MONTANA – Governor Bullock, joined by representatives from Billings Clinic, NAMI Montana, Project ECHO-University of New Mexico, Pacific Source Health Plans, and Southwest Montana Community Health Center, announced today support for a collaborative project to increase access to mental health services for Montanans in rural areas.
“Montana kids, families and communities always deserve the best health care available,” said Governor Bullock. “Here in Montana we have brought Democrats and Republicans together to improve access to healthcare services all across the state. I’m pleased to support this pilot project that will bring high-quality and affordable mental healthcare to Montanans – wherever they live.”
Under Governor Bullock’s leadership, Montana has made record investments in mental health services including crisis intervention, youth mental health and short-term patient care, and emergency detention. These investments are ensuring that our family members, coworkers, friends, and neighbors have the care they need in their communities, surrounded by friends, family, and support systems.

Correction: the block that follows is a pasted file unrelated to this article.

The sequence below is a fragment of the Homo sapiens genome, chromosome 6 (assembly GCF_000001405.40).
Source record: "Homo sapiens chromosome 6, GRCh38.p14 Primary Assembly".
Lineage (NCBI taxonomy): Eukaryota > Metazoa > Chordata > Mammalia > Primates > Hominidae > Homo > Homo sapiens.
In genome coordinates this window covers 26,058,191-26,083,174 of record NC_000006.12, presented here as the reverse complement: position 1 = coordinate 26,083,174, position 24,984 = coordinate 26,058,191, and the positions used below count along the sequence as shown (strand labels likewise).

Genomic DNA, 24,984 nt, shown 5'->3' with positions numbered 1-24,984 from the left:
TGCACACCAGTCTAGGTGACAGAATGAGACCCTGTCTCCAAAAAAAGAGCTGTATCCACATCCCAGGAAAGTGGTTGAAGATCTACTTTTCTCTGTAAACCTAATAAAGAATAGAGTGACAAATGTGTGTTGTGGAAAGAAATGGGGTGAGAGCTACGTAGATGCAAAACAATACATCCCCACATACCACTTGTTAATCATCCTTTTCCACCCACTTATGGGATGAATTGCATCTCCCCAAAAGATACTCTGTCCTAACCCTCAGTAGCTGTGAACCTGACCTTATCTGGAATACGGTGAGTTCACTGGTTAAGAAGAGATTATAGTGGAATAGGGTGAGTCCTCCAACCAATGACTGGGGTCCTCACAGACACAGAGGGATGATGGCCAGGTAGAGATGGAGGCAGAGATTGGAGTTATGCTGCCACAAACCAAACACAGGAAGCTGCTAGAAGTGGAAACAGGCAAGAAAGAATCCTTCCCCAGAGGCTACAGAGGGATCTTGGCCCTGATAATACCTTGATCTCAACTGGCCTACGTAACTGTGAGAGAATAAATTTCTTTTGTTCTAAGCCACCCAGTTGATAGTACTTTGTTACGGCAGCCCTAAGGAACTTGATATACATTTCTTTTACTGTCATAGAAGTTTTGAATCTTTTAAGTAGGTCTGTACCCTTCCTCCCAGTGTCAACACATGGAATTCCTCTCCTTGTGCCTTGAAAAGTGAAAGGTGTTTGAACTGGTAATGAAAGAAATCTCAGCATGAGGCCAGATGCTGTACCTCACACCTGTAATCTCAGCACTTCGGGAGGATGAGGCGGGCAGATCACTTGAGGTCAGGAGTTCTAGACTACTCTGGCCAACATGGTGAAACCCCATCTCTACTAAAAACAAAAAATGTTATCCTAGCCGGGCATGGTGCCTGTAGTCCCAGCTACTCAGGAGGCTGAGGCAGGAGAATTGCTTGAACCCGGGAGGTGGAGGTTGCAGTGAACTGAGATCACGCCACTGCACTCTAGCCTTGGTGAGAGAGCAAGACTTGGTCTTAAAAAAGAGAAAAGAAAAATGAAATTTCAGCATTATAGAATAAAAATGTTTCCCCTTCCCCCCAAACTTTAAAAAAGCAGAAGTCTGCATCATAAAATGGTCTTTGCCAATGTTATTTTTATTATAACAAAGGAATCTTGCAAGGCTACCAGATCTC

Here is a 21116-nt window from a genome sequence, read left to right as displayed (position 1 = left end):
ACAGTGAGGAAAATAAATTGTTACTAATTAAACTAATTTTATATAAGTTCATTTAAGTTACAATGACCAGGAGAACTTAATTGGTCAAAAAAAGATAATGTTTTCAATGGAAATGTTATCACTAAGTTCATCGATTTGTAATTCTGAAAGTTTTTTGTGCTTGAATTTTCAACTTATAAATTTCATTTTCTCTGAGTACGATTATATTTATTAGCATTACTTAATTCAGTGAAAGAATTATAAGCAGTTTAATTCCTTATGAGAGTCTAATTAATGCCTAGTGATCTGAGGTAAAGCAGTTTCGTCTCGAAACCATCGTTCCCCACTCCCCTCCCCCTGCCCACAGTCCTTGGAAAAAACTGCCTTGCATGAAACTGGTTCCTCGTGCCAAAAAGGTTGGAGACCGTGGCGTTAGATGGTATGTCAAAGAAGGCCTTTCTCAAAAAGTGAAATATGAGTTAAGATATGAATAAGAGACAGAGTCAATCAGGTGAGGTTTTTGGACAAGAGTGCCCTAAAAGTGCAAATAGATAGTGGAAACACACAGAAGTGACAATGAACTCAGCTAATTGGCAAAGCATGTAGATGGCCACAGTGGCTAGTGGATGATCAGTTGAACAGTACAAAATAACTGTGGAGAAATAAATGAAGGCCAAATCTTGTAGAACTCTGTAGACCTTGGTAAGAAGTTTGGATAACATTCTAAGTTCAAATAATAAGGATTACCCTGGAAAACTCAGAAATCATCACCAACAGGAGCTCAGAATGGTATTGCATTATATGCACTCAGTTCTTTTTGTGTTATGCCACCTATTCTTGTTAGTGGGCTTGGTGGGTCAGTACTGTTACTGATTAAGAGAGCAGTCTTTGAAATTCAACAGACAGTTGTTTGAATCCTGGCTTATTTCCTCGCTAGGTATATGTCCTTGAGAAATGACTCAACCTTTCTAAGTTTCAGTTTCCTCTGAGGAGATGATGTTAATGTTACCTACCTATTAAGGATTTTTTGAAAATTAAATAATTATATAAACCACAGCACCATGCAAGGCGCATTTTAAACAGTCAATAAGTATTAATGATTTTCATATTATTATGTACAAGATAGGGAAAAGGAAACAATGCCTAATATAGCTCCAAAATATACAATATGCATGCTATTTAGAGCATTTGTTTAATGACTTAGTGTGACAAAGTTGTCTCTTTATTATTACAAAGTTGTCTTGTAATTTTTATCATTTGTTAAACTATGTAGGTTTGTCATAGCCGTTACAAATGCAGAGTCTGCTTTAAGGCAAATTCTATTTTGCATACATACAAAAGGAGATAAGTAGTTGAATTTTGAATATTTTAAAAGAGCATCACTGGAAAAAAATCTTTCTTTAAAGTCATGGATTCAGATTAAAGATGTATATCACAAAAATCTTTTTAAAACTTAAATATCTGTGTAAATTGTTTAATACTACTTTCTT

With unprecedented access to care transforming the lives of Montanans all across the state, there is still more work to be done. In 2015, Governor Bullock created the Governor’s Council on Healthcare Innovation, asking leaders from throughout the healthcare industry to come together in a sustained commitment to work toward better health outcomes and reduced costs in the healthcare system.
The Council has been studying ways to better integrate mental health care into primary care practices. Such integration has proven to be successful at improving health outcomes and decreasing costs in projects throughout the country, but can be a challenge to implement in a large rural state where not all communities have local mental health expertise.
As a result of thoughtful deliberations over the last year, the Council is supporting a pilot project – Integrated Behavioral Health ECHO – that will remotely connect experts in the Psychiatry Department at Billings Clinic with up to 10 doctors’ offices and health clinics in rural communities throughout the state using weekly tele-consultation clinics based on the Project ECHO model.
In these distance-based clinics, mental health experts at Billings Clinic will share their expertise on patient cases at the remote sites via mentoring, guidance, feedback, and education. This strategy has been proven to empower primary care clinicians in the remote sites by strengthening their skills and knowledge to better care for patients with common mental health diagnoses in their own communities, reducing travel costs, wait times and avoidable complications.
“Integrated Behavioral Health ECHO has the potential to transform the way in which mental health care is delivered throughout Montana. Thanks to this critical investment, Montanans may not have to travel long distances to major medical centers to receive the high quality mental health care that they deserve,” said Dr. Eric Arzubi, Chair of the Department of Psychiatry at the Billings Clinic.